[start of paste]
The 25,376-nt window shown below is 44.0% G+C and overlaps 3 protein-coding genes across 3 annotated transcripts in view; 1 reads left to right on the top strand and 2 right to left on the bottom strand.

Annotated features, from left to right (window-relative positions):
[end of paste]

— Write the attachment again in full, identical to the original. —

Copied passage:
The 25,376-nt window shown below is 44.0% G+C and overlaps 3 protein-coding genes across 3 annotated transcripts in view; 1 reads left to right on the top strand and 2 right to left on the bottom strand.

Annotated features, from left to right (window-relative positions):